A single scientific code can exhibit a wide range of performance characteristics depending on how it is used or the problem to which it is applied. Because of these variations in behavior, it is important that performance is analyzed using sample inputs that are representative of the challenges the code will be used to solve.

The ExaSMR effort supported by the ECP provides an illustrative example. ExaSMR aims to model the entire core of a small modular reactor, which as a simulation is far too large to be generated by a single node. The NekRS developers, however, provided Rowe with a simulation of a single reactor rod as a representative test problem to run on a single node.

This test case, combined with Intel’s VTune and Advisor performance tools, allowed Rowe to identify the steps in the NekRS resolution process that take the most time. This is because, as is the case with many other scientific codes, a small number of math cores are responsible for most of each GPU’s computational time. Identifying insights like this that can reduce the targeted amount of code from tens of thousands of lines to just a few hundred is critical to accelerating optimization efforts.

Following the identification of critical cores, Roofline Analysis (as performed with Intel Advisor) calculates the difference between actual measured performance and the theoretical peak of the hardware. Additionally, the information gathered through roofline analysis can help determine which optimization techniques are most appropriate for a given situation, or even whether an entirely new algorithm should be considered.

Such considerations of new algorithms have driven what Rowe considers some of his most interesting recent work. In one case, the researchers added an algorithm that exploits an algebraic structure known as a tensor product. The tensor product of the discretization methods used by NekRS makes it possible to calculate a given kernel in several equivalent ways. For example, data for a single mesh element (subdomain) can be represented either as a large vector or as a cube of numbers. Both approaches have strengths and weaknesses and offer different pros and cons depending on kernel, problem size, and hardware characteristics.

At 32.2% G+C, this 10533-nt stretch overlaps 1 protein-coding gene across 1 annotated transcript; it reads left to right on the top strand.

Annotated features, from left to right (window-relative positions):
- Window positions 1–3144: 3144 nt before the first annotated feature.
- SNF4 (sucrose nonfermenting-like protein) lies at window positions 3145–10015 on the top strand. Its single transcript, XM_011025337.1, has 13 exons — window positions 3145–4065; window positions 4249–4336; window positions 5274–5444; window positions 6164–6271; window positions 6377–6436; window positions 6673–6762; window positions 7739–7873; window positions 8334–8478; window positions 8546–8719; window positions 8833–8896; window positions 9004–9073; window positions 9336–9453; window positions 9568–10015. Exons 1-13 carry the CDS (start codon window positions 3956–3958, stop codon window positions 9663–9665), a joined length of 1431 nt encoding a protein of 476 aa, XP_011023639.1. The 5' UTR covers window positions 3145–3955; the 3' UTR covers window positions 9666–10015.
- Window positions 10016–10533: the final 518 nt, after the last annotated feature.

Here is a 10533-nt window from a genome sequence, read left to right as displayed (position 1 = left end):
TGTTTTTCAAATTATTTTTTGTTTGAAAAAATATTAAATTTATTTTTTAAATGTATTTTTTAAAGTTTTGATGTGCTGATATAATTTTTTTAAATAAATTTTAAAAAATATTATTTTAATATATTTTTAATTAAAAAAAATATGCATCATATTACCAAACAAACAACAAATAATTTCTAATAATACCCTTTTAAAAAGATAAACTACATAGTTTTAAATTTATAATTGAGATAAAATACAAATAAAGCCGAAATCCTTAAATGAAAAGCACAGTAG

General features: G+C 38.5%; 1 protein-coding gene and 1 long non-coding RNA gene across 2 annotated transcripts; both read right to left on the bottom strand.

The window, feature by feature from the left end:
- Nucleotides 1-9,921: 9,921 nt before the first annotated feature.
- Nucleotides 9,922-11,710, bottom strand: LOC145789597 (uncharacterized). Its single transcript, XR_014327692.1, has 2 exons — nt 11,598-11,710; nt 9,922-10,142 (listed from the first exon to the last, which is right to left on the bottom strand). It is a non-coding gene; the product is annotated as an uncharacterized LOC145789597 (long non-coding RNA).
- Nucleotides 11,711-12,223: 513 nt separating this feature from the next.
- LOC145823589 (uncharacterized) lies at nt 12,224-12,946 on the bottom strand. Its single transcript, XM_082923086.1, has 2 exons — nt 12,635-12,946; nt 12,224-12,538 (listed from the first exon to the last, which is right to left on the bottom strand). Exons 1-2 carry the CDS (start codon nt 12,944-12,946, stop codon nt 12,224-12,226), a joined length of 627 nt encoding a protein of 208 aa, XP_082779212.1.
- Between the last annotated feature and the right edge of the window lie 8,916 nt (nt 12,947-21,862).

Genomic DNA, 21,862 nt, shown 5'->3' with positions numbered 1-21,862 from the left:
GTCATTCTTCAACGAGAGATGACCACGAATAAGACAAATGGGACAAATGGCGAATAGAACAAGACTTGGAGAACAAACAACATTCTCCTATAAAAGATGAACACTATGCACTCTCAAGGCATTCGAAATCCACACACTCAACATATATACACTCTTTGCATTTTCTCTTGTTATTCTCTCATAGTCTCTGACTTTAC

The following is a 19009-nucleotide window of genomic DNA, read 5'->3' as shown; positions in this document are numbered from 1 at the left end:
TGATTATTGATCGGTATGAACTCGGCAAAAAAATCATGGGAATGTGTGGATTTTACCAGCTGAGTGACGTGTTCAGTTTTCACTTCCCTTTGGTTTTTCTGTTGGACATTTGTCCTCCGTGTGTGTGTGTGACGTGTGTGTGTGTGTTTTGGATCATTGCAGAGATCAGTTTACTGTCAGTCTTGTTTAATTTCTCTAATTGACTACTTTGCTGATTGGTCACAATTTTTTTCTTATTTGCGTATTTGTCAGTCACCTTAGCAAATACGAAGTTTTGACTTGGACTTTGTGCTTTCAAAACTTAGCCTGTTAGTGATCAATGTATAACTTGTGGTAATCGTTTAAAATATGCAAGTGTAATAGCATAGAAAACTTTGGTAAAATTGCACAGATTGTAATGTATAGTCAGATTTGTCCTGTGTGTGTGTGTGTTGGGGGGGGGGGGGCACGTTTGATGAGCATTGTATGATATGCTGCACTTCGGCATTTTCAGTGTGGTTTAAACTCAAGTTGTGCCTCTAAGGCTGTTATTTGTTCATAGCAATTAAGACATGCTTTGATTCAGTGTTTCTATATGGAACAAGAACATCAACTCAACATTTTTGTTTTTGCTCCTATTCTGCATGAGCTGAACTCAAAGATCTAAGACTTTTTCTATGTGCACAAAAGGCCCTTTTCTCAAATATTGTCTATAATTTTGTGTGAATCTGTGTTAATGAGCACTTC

Once NekRS has been optimized for a single Aurora compute node, Rowe will use a sequence of larger test issues to optimize multi-node performance. Particular attention will be paid to the MPI (message-passing interface) communication models exercised by the application. The final step will be to analyze the performance of NekRS as applied to the full-scale ExaSMR reactor core problem running on the full Aurora system.

Keep the OCCA up to date

The OCCA framework is compatible with kernels written in OKL in addition to those written in backend-specific code, such as SYCL. The main goal of optimizing NekRS kernels is to improve performance to the maximum extent allowed by OKL kernels; OKL kernels were selected because they are immediately portable to other vendor architectures.

However, in some cases additional performance improvements can only be achieved by using newer features that the SYCL programming model allows and for which no equivalent exists in OCCA. Subsequently, developers study the programming models of alternative OCCA backends like CUDA, HIP and OpenMP, for analogous functionality. In cases where such analogues exist, the functionality can be introduced into the OCCA framework in a unified way.

This illustrates one of OCCA’s strengths – its relative agility allows developers to integrate cutting-edge developments as they happen.

To assess OCCA user needs and better coordinate development, Rowe led efforts to establish OCCA’s Technical Advisory Forum (TAF). Holding open meetings every two weeks, the OCCA TAF brings together stakeholders from DOE, US universities, Intel, AMD, Shell and CCG, among others.

Source: Nils Heinonen, Argonne Leadership Computing Facility